In English, many things are named after a particular country – but have you ever wondered what those things are called in those countries?
1serioformal(clothes) serio(clothes) sobrioaburrido derogatory
- Pre-Kronos, any chamber music recital was a staid affair where great music was all-important.
- I was expecting a slightly staid, old-fashioned choir, with little of real interest.
- In the end, one has to say that the age-old and staid principles of banking are more relevant in the era of retail financing.
- Now, they're just staid old men and women in freshly pressed casual suits and middle management voices.
- New England in the 19th century was the apex of conformity: staid, stuffy and abstemious.
- It is a slick piece of work, more like a product of Madison Avenue than staid Capitol Hill.
- In mathematics he strove to preserve something of what seemed a more staid and sober tradition.
- This site will no doubt be jarring to the casual observer more familiar with staid academic websites.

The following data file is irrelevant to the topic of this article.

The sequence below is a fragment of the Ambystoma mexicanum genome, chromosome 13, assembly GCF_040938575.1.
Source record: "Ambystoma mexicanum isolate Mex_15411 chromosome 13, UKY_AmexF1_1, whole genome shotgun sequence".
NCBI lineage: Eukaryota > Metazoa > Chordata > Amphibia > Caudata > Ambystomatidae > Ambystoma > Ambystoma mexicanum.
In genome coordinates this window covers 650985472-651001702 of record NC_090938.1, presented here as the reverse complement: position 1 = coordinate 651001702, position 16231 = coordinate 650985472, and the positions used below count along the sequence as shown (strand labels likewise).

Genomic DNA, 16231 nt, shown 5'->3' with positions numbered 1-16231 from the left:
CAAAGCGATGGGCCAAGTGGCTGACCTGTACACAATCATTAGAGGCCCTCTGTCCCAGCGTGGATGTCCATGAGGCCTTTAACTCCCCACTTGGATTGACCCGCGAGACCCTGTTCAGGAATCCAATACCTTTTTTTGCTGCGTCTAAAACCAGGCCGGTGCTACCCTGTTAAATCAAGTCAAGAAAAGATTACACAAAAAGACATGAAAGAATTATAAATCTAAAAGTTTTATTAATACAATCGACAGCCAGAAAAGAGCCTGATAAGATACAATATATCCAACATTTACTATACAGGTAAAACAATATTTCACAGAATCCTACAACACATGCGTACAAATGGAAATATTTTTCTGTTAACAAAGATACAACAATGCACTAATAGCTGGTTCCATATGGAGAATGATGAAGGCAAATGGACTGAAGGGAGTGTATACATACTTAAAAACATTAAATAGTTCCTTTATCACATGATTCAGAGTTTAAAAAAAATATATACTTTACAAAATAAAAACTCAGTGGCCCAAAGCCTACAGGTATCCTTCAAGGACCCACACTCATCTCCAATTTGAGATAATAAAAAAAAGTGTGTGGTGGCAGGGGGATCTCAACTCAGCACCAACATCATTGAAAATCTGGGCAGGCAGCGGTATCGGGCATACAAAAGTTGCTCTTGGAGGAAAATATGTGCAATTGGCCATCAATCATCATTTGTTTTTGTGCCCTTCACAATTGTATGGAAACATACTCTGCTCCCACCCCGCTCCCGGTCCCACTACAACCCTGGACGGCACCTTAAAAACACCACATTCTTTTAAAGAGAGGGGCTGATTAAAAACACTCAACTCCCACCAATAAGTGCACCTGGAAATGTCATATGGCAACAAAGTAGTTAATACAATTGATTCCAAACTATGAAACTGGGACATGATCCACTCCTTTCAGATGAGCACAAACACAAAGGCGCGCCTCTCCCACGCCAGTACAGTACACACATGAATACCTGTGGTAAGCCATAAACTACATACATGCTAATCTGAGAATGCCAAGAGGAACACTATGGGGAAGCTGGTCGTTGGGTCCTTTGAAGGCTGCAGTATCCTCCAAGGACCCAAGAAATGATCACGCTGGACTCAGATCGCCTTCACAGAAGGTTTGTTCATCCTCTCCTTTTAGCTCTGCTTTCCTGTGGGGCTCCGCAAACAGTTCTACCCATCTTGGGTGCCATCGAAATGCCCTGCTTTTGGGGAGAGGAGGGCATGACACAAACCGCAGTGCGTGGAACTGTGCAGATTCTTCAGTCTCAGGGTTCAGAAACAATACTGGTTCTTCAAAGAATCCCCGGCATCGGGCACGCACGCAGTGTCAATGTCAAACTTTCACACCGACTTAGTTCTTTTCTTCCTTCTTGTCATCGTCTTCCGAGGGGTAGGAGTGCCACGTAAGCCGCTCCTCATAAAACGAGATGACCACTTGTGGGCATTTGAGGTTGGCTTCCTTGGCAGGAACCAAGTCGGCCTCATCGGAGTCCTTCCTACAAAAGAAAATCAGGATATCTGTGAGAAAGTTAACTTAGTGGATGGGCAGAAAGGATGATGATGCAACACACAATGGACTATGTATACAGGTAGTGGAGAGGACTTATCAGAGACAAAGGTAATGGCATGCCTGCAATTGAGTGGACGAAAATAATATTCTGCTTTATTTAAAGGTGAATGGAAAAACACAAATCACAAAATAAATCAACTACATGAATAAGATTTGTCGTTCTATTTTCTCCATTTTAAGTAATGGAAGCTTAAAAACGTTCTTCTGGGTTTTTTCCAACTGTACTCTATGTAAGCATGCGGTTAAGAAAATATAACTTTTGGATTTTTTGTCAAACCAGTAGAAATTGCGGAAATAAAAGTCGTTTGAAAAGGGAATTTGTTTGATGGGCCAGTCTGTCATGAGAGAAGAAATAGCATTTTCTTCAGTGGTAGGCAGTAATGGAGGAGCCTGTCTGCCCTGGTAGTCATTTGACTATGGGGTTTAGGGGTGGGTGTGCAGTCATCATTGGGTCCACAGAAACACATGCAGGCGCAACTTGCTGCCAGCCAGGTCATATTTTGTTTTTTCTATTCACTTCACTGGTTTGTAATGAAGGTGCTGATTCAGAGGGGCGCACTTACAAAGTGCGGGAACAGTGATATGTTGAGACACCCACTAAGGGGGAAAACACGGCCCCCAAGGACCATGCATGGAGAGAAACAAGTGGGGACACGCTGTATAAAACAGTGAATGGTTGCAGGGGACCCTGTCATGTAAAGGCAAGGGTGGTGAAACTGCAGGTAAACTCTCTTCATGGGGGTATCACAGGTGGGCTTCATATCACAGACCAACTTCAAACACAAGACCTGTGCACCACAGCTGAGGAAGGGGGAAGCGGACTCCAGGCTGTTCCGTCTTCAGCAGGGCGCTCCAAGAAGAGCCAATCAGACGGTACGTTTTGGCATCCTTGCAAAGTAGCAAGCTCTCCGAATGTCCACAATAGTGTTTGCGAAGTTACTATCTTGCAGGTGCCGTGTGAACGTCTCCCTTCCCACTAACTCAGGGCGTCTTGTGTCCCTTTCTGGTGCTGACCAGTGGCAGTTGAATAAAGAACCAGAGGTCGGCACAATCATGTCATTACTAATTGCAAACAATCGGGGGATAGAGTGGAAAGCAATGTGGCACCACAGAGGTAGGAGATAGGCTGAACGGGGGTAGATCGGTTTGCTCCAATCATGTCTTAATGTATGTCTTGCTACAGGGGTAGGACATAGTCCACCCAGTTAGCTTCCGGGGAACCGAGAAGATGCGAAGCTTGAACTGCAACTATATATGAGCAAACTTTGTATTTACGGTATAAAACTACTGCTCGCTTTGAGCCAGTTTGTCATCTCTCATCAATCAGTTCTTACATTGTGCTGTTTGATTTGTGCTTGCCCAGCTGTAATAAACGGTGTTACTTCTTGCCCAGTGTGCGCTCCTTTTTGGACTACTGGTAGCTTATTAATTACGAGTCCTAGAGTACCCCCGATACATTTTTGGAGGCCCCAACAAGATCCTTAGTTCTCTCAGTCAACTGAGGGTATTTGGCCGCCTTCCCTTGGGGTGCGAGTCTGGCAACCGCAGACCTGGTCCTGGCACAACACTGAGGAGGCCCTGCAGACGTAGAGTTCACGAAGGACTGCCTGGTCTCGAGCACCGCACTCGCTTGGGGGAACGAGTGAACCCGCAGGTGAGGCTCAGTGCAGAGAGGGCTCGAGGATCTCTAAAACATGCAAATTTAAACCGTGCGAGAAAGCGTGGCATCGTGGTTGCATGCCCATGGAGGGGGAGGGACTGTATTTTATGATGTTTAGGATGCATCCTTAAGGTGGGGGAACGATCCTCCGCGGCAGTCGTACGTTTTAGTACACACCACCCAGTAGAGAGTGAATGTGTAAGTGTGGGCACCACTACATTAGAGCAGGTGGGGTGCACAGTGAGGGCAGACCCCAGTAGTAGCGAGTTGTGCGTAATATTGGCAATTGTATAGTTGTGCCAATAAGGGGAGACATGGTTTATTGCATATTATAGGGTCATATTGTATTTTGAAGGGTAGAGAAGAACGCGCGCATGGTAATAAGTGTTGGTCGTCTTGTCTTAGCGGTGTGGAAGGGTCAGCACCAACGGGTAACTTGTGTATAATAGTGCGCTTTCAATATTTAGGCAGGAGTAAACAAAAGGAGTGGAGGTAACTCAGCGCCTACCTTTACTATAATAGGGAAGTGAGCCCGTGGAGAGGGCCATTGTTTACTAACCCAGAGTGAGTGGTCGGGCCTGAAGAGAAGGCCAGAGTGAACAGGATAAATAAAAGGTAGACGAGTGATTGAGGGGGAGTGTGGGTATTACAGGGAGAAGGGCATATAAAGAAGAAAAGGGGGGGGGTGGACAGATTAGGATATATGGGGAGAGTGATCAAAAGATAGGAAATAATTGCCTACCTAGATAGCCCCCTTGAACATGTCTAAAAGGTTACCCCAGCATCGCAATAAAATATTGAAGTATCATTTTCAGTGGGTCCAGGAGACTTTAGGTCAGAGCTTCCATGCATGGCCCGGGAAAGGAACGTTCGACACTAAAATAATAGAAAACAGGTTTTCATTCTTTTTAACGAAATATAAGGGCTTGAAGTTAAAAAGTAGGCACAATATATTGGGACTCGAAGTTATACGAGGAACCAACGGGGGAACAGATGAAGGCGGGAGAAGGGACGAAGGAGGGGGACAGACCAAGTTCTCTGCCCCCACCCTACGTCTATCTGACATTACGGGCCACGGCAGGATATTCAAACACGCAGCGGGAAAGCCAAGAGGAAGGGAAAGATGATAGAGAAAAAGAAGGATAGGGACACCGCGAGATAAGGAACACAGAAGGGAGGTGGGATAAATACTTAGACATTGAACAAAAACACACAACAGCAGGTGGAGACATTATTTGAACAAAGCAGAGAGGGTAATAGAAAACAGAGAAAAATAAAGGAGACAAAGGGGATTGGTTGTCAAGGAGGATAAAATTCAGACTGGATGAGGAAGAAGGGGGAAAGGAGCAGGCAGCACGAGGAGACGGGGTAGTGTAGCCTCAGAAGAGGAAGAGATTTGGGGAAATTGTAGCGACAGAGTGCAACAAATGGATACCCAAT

- In those days the staid, solitary Christmas tree on The Mound with its handful of lights was the highlight of my year.
- The acting can be overemphatic and the blocking a bit staid, but the pacing is just right.
- The normally staid company has become a lot more adventurous of late.
- I envisioned a staid, quiet event in which people would come and go in silence.
- Every comic had a point of view and everyone avoided staid old routines based on set-piece jokes.
- British cinema is often seen as a staid and starchy affair, as lacking in feeling as it was in aesthetic passion.
- Recent consultation showed that residents in the capital perceived York to be a staid and an unexciting destination.
- Some TV shows are a little bit staid and need livening up a bit.
- Remember, the stag do is still a deeply symbolic chance for the groom to let his hair down, so don't make it too staid.
- It was his loud argyle socks that revealed the boyish sense of humour behind the staid visage.
- No longer limited to staid colours and boxy designs, the new Beemers are as exciting to look at as they promise to be to ride.
- Yorkshire food is traditionally seen as staid and stodgy, but can be modern and exciting.
English has borrowed many of the following foreign expressions of parting, so you’ve probably encountered some of these ways to say goodbye in other languages.
Many words formed by the addition of the suffix –ster are now obsolete - which ones are due a resurgence?
As their breed names often attest, dogs are a truly international bunch. Let’s take a look at 12 different dog breed names and their backstories.